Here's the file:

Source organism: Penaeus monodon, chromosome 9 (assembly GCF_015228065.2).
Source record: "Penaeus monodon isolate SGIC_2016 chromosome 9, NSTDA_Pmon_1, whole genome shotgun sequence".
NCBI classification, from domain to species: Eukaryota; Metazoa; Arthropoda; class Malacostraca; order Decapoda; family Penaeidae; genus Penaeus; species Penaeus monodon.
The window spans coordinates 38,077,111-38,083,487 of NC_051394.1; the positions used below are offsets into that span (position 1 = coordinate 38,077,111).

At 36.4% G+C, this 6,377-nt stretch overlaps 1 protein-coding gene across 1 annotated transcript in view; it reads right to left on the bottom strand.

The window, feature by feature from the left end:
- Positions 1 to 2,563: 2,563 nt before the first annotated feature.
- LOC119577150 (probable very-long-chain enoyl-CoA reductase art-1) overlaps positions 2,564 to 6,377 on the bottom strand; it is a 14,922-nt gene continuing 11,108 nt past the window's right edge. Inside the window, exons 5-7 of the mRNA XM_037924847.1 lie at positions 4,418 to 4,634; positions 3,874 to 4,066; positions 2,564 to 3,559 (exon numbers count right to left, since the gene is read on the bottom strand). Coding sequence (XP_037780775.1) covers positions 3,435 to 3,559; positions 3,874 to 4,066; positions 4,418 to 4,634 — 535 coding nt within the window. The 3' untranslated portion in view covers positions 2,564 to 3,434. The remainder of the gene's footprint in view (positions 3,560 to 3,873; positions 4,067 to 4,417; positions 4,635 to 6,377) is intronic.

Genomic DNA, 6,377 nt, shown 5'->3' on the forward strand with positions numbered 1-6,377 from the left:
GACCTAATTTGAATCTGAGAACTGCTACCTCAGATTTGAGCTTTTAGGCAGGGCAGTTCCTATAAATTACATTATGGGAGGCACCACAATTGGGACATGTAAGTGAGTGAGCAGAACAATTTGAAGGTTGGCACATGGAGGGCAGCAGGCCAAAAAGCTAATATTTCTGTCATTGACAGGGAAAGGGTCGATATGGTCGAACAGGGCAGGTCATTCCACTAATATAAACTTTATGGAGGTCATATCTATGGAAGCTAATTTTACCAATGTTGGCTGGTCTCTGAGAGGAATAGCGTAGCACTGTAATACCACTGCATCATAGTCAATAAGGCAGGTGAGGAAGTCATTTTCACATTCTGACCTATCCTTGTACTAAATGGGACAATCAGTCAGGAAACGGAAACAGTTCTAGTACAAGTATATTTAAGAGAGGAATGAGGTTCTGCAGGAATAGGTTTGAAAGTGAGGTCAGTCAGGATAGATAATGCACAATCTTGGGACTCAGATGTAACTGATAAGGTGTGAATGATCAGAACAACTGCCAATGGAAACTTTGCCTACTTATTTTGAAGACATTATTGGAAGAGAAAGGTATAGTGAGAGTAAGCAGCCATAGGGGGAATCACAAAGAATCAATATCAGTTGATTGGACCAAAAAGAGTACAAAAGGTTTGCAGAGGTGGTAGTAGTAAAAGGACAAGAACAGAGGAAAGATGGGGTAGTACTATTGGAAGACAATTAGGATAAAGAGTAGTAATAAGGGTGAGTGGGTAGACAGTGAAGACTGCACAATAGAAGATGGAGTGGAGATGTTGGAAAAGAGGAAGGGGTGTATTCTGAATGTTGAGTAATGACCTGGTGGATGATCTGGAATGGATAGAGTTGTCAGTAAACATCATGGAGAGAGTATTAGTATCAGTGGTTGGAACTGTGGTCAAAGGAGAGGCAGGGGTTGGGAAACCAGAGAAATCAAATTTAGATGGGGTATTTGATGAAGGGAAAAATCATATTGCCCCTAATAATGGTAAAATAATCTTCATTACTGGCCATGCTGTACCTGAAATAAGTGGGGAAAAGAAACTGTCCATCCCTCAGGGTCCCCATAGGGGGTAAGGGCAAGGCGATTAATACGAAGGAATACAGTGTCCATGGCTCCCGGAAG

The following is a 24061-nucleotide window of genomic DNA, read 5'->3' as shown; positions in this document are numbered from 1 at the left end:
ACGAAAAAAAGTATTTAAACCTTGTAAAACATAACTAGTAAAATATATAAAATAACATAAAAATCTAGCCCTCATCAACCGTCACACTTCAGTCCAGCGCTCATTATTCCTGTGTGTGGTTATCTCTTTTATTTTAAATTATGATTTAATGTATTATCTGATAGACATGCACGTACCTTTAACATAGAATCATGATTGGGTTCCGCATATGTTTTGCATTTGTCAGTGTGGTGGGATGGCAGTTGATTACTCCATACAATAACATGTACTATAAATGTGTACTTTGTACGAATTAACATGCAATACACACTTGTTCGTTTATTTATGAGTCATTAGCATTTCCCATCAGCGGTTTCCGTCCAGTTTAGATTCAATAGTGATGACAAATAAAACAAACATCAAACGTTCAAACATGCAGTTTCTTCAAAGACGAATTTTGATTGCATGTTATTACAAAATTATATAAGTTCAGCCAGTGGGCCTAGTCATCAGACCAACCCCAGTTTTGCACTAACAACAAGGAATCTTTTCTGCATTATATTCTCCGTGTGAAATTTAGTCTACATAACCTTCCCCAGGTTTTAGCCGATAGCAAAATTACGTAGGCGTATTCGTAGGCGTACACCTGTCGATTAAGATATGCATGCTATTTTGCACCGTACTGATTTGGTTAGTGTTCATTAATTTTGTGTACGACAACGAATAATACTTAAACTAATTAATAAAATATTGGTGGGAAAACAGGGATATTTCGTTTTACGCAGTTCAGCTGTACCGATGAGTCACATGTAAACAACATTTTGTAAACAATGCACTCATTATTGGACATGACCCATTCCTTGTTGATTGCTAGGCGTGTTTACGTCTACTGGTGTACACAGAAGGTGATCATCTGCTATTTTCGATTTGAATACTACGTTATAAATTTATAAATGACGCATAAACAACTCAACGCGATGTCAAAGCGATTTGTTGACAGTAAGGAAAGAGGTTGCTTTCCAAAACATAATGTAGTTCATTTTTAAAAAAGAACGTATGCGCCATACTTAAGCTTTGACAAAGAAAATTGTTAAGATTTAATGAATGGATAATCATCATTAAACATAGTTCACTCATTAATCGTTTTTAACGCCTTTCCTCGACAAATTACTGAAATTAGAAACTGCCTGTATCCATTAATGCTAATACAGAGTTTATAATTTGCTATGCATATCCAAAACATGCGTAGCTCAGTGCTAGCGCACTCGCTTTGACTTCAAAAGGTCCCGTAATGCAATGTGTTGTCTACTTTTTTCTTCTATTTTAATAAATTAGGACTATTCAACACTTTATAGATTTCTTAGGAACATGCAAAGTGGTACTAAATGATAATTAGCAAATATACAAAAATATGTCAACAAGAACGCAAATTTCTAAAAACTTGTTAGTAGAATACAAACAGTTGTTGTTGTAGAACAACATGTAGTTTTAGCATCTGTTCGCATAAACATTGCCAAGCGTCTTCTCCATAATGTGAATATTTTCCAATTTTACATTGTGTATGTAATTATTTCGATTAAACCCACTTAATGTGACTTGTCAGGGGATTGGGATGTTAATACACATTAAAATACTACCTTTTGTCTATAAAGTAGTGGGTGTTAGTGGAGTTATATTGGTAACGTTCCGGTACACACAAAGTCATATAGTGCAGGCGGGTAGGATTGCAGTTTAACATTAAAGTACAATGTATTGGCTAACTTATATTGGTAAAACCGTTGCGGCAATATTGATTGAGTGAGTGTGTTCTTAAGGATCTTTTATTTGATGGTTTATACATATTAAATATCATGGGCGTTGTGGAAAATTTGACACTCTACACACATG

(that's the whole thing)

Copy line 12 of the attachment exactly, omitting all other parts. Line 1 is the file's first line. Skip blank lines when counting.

ACGAAAAAAAGTATTTAAACCTTGTAAAACATAACTAGTAAAATATATAAAATAACATAAAAATCTAGCCCTCATCAACCGTCACACTTCAGTCCAGCGCTCATTATTCCTGTGTGTGGTTATCTCTTTTATTTTAAATTATGATTTAATGTATTATCTGATAGACATGCACGTACCTTTAACATAGAATCATGATTGGGTTCCGCATATGTTTTGCATTTGTCAGTGTGGTGGGATGGCAGTTGATTACTCCATACAATAACATGTACTATAAATGTGTACTTTGTACGAATTAACATGCAATACACACTTGTTCGTTTATTTATGAGTCATTAGCATTTCCCATCAGCGGTTTCCGTCCAGTTTAGATTCAATAGTGATGACAAATAAAACAAACATCAAACGTTCAAACATGCAGTTTCTTCAAAGACGAATTTTGATTGCATGTTATTACAAAATTATATAAGTTCAGCCAGTGGGCCTAGTCATCAGACCAACCCCAGTTTTGCACTAACAACAAGGAATCTTTTCTGCATTATATTCTCCGTGTGAAATTTAGTCTACATAACCTTCCCCAGGTTTTAGCCGATAGCAAAATTACGTAGGCGTATTCGTAGGCGTACACCTGTCGATTAAGATATGCATGCTATTTTGCACCGTACTGATTTGGTTAGTGTTCATTAATTTTGTGTACGACAACGAATAATACTTAAACTAATTAATAAAATATTGGTGGGAAAACAGGGATATTTCGTTTTACGCAGTTCAGCTGTACCGATGAGTCACATGTAAACAACATTTTGTAAACAATGCACTCATTATTGGACATGACCCATTCCTTGTTGATTGCTAGGCGTGTTTACGTCTACTGGTGTACACAGAAGGTGATCATCTGCTATTTTCGATTTGAATACTACGTTATAAATTTATAAATGACGCATAAACAACTCAACGCGATGTCAAAGCGATTTGTTGACAGTAAGGAAAGAGGTTGCTTTCCAAAACATAATGTAGTTCATTTTTAAAAAAGAACGTATGCGCCATACTTAAGCTTTGACAAAGAAAATTGTTAAGATTTAATGAATGGATAATCATCATTAAACATAGTTCACTCATTAATCGTTTTTAACGCCTTTCCTCGACAAATTACTGAAATTAGAAACTGCCTGTATCCATTAATGCTAATACAGAGTTTATAATTTGCTATGCATATCCAAAACATGCGTAGCTCAGTGCTAGCGCACTCGCTTTGACTTCAAAAGGTCCCGTAATGCAATGTGTTGTCTACTTTTTTCTTCTATTTTAATAAATTAGGACTATTCAACACTTTATAGATTTCTTAGGAACATGCAAAGTGGTACTAAATGATAATTAGCAAATATACAAAAATATGTCAACAAGAACGCAAATTTCTAAAAACTTGTTAGTAGAATACAAACAGTTGTTGTTGTAGAACAACATGTAGTTTTAGCATCTGTTCGCATAAACATTGCCAAGCGTCTTCTCCATAATGTGAATATTTTCCAATTTTACATTGTGTATGTAATTATTTCGATTAAACCCACTTAATGTGACTTGTCAGGGGATTGGGATGTTAATACACATTAAAATACTACCTTTTGTCTATAAAGTAGTGGGTGTTAGTGGAGTTATATTGGTAACGTTCCGGTACACACAAAGTCATATAGTGCAGGCGGGTAGGATTGCAGTTTAACATTAAAGTACAATGTATTGGCTAACTTATATTGGTAAAACCGTTGCGGCAATATTGATTGAGTGAGTGTGTTCTTAAGGATCTTTTATTTGATGGTTTATACATATTAAATATCATGGGCGTTGTGGAAAATTTGACACTCTACACACATG